Community foundations across the country are working collaboratively to target not only at areas in need of funding but entire systemic issues as well, according to Ian Bird, president of Community Foundations of Canada.
Bird was in town Friday to speak to board members with the Abbotsford Community Foundation (ACF) as part of ongoing consultations with foundations across the country.
“We want to make sure that everyone is like Abbotsford, really doing a great job of engaging the community,” he said. “For us, it’s really important that we come to know what’s happening here in Abbotsford and share what’s happening in other parts of the country so we can learn from one another. “
Bird stressed the importance of the annual Vital Signs report, a survey that helps inform planners, citizens, non-profits and the ACF about areas that need to be addressed.
While community foundations are best known for distributing grants to local non-profits, Bird stressed the importance of providing knowledge and information resources that can help other non-profits better serve the community.
The ACF has targeted child poverty, and the national organization can help by drawing on similar or related efforts elsewhere in the country, Bird said.
“Like any organization across Canada, we want to make sure we’re greater than the sum of our parts,” he said. “One of the things we’ve learned is that communities are looking for a way to amplify the resources they draw together.”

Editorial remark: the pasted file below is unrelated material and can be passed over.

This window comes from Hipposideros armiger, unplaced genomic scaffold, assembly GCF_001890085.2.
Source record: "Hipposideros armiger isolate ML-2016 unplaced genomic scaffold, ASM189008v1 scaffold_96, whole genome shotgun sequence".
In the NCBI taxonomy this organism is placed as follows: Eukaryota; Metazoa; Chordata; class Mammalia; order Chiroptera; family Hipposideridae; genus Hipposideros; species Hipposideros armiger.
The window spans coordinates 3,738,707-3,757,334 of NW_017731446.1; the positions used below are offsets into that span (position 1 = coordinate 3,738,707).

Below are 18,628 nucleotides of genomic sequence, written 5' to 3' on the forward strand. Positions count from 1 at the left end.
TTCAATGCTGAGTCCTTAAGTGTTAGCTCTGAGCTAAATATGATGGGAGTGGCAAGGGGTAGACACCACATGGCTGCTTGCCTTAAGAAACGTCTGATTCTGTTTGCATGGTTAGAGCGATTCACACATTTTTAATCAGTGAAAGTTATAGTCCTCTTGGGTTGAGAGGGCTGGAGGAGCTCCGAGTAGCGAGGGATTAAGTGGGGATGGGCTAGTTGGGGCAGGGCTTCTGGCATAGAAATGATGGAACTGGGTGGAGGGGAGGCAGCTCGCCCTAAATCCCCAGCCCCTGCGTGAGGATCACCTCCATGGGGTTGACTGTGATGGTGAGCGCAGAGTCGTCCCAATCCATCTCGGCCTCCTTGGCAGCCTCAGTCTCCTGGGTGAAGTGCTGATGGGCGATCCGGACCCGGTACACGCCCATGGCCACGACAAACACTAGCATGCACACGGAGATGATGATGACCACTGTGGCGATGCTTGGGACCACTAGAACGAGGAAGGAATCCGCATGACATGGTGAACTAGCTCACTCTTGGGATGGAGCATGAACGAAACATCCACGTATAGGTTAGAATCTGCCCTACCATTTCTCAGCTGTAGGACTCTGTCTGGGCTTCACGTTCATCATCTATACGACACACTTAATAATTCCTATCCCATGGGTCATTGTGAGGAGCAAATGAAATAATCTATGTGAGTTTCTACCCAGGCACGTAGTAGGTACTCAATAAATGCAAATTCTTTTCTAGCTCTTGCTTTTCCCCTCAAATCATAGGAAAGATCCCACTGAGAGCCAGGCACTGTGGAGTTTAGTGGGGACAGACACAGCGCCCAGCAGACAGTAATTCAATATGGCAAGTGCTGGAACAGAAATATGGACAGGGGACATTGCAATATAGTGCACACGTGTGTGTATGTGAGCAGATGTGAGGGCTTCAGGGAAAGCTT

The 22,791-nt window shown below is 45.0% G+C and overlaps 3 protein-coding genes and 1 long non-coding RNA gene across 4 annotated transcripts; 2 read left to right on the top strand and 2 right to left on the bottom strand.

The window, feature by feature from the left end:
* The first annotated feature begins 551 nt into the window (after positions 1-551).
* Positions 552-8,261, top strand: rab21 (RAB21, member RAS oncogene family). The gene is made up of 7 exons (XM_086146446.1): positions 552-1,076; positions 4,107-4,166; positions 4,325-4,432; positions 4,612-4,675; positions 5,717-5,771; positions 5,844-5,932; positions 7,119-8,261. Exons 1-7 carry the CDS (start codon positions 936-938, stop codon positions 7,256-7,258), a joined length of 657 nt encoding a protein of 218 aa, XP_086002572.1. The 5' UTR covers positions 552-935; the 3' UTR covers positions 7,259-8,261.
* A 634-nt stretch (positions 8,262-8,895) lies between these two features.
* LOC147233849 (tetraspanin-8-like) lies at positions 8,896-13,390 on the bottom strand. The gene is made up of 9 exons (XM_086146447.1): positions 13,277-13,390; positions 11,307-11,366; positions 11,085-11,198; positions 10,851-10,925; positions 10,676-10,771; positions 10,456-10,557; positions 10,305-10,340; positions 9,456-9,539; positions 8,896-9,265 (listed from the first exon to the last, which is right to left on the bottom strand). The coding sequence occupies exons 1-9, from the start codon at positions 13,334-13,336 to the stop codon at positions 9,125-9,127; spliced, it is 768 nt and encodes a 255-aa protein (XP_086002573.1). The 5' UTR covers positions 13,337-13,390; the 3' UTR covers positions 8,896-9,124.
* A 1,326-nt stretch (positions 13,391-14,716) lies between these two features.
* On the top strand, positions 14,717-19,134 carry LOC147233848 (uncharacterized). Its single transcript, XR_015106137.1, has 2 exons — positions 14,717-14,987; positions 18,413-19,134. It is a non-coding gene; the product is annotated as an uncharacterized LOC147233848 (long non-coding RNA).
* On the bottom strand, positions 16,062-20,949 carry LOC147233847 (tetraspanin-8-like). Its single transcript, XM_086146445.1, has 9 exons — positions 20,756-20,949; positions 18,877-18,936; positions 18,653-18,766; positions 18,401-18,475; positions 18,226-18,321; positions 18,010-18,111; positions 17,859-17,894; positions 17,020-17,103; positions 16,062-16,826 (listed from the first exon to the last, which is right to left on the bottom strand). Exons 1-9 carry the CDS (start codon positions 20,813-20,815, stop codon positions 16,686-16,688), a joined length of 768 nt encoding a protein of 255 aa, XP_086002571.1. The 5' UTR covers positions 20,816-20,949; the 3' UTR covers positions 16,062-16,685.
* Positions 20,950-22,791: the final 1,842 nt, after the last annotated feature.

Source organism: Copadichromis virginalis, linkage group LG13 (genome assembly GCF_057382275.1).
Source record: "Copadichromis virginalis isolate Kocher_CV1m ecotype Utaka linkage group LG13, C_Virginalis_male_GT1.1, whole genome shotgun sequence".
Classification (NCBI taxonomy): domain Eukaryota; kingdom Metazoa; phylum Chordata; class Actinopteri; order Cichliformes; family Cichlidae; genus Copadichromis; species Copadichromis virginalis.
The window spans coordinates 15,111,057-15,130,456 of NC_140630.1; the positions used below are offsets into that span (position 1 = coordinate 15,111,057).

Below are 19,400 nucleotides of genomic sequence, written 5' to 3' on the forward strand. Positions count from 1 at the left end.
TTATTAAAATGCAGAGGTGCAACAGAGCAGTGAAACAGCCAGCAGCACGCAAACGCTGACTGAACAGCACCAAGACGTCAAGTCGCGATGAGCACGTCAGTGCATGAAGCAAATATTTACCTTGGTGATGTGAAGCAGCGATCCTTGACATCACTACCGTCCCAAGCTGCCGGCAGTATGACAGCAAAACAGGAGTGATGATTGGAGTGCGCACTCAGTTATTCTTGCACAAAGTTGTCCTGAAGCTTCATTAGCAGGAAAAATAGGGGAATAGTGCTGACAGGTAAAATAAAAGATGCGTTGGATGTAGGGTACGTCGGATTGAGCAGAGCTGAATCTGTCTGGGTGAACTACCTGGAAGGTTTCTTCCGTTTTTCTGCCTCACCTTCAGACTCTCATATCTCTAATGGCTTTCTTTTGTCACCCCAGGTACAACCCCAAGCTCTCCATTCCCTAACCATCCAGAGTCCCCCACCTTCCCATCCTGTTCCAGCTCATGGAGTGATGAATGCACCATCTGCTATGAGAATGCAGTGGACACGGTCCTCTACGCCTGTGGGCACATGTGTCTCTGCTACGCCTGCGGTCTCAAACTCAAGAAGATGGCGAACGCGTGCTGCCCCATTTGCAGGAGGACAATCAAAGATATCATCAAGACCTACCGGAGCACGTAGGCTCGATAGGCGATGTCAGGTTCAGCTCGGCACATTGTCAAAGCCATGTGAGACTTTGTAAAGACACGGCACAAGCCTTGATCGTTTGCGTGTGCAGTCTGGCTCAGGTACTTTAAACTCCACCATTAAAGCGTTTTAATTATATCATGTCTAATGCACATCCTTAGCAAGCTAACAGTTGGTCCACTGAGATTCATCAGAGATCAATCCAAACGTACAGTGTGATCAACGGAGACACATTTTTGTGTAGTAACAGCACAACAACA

He pointed to food security as one issue being tackled by a range of communities, including Abbotsford.
“Knowing that’s taking place, are there some things on a systemic level that we can do? Can we look deeper than just the symptoms and try to understand what the root causes are?”
Bird pointed to work done in the north end of Winnipeg, where efforts to tackle child hunger went beyond providing meals before school and eventually led the establishment of a credit union branch in an area where most banks no longer did business.
“It’s really stepping beyond the role of a funder, as the only role, to looking at what’s the right mix of responses or strategies that can shift the system.
“It’s inspiring to see what’s underway, to see what the community foundation is doing to step into this other role.”
There are 191 community foundations across Canada distributing nearly $200 million each year. Of those foundations, 45 are in British Columbia, making it a hotbed of foundation activity.
That community foundation activity is unique to Canada, he said, and the west coast community foundations have begun to match the growth rate of the cities and towns they serve.
“There’s nothing else like that in the world,” he said. “There’s something interesting that I think you’re starting to see showing up in a bigger and bigger way here in Abbotsford.
“The growth of this community is something else and now to see that growth in the community foundation is just tremendous.”